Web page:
Cheshire West & Chester chief executive Andrew Lewis has promised the vision for the £60m first phase of Chester Northgate will not be presented “on a take-it-or-leave-it basis” once a fresh consultation on the scheme launches next month.
Lewis, who has been in post for around five months after joining from the Tees Valley Combined Authority, said there was “the need for debate” over the revised plans for the opening phase of mixed-use Northgate scheme, which is due to get under way early next year.
Speaking at the University of Chester’s A Black and White Future event hosted at the Storyhouse, Lewis, pictured right, vowed the council would be “stepping up our engagement” on Northgate, with the CWAC leadership having previously been criticised by local businesses and property professionals for a perceived lack of dialogue over the scheme.
Updated designs for the mixed-use project are due to be shared by the council in mid-February, with a vacant unit in the Forum shopping centre set aside to host a series of consultation events, although the exact date of these is yet to be confirmed.
Although the scheme already has planning consent, Cheshire West & Chester is bringing forward a fresh planning application for the site following a rethink. The council signed off an additional £6m in funding to support this, and architect AHR has since been brought on board, replacing original designer ACME.
The scheme already has a number of leisure tenants signed up, including Picturehouse, which will operate a six-screen cinema.
Zizzi’s, Cosy Club, and Tapas Revoultion are also on board to occupy some of the restaurant units and Lewis said there had been “productive discussions with other restaurant occupiers”. Lewis reiterated residential would also play a part in the revised consent, with a mix of leisure, public realm, a new market, and a car park set to be brought forward.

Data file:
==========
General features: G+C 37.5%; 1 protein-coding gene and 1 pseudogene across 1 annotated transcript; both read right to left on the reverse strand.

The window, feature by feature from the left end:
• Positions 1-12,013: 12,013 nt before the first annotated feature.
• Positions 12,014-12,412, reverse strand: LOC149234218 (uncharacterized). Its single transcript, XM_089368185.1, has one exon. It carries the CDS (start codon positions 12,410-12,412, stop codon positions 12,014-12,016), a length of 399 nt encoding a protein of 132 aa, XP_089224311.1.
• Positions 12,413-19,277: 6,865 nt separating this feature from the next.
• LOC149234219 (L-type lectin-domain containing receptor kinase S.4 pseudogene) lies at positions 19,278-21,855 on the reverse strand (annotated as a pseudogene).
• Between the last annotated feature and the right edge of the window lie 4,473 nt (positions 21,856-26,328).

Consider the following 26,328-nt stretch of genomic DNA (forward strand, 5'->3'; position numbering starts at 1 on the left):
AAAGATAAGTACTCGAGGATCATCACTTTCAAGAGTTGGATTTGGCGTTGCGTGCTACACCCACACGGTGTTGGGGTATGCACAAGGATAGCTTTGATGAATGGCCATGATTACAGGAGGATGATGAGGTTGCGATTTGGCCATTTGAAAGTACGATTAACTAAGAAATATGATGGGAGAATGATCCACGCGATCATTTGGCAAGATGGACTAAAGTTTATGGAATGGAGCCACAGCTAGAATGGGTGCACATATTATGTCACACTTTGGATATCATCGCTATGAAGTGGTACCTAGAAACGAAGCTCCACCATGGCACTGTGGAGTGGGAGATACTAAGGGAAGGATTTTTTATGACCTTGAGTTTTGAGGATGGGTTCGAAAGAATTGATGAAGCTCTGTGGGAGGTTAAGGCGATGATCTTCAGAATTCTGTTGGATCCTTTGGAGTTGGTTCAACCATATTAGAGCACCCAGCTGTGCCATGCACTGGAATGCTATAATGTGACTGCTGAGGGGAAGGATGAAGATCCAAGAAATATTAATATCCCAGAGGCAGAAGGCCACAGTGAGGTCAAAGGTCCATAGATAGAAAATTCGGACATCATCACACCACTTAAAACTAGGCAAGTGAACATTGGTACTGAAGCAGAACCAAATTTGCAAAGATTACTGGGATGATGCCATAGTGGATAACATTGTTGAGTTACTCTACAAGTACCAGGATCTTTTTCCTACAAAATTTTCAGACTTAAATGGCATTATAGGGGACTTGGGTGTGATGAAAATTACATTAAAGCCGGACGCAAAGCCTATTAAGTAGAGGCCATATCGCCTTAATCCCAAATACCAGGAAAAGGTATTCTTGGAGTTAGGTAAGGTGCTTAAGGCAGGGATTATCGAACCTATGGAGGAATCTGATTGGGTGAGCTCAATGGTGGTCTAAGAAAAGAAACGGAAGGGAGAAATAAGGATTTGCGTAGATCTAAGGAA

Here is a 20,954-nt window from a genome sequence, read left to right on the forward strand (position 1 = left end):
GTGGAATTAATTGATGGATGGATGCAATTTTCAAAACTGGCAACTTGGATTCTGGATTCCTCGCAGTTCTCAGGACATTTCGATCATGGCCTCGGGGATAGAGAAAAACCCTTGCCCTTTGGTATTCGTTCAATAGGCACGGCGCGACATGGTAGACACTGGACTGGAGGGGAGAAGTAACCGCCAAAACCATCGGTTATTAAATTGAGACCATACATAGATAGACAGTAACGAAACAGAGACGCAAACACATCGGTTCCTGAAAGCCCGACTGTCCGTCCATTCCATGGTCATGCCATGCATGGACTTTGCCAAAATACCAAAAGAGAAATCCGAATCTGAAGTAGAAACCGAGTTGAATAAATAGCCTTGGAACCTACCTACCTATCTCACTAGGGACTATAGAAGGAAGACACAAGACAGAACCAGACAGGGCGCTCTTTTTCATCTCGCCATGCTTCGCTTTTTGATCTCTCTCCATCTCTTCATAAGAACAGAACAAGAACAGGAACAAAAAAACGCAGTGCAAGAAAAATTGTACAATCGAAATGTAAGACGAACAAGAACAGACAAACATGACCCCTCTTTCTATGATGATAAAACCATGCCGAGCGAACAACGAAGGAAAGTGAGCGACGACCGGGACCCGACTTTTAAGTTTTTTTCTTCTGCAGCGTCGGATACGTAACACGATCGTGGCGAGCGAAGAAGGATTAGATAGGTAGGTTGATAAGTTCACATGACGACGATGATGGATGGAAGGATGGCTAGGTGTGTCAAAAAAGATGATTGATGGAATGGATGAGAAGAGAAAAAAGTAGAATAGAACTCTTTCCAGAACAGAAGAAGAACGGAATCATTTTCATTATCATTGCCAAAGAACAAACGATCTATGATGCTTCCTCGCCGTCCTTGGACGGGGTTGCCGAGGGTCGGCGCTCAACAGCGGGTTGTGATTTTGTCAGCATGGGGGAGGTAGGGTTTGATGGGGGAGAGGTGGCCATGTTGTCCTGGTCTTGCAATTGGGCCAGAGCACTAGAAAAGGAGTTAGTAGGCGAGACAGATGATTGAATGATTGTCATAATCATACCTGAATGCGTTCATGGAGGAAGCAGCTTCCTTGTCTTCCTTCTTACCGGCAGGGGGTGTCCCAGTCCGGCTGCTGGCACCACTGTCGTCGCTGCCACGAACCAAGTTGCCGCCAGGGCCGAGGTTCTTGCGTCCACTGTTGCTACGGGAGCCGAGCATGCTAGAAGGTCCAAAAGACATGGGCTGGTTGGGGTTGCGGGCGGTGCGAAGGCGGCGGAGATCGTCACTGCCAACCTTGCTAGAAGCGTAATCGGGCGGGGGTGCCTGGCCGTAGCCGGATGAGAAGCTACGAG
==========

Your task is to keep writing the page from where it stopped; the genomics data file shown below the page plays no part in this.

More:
Proposals to move the site of the neighbouring Crowne Plaza to a new-build facility have been scrapped by the council; these were heavily criticised in an open letter put forward last year and signed by 120 local businesses.
Also speaking at the event, Andy Foster of Chester-based Raise Architects criticised the previous consent for the scheme, arguing the city was “lucky that we never built it out as originally planned”.
He also echoed Lewis’ call for more public engagement on phase one: “If the next round of engagement amounts to putting a series of boards in a retail unit then we will have failed; we can’t pay lip service to public views”.
Under the council’s timeline for phase one, ground works are set to begin in the autumn with main works starting in early 2020. The new market will have to be completed before the existing market can be demolished. Vinci is on board as main contractor.
The second phase, which was originally due to host a House of Fraser megastore, has largely gone back to the drawing board since the retailer pulled out last year.
At present, CWAC is looking to refresh its professional team on the first phase, and is looking to appoint a planning consultant, drainage engineer, principal designer, structural and civil engineer, and party wall consultant. Meanwhile, other consultants have been retained by CWAC to help bring forward the next phase.
These are development manager Rivington Land; client-side project manager Fraser Blair Associates; construction project manager Gardiner & Theobald; cost consultant Aecom; M&E consultant Hoare Lea; highways engineer Vectos; market advisor WMC; and car park advisors Town Centre Parking.
According to figures seen by Place North West, professional fees on Northgate have so far stacked up to more than £12m, not including the £6m spend approved by the council in October. This includes consultants’ fees, archaeology and site investigation, along with letting agents’ fees and PR costs.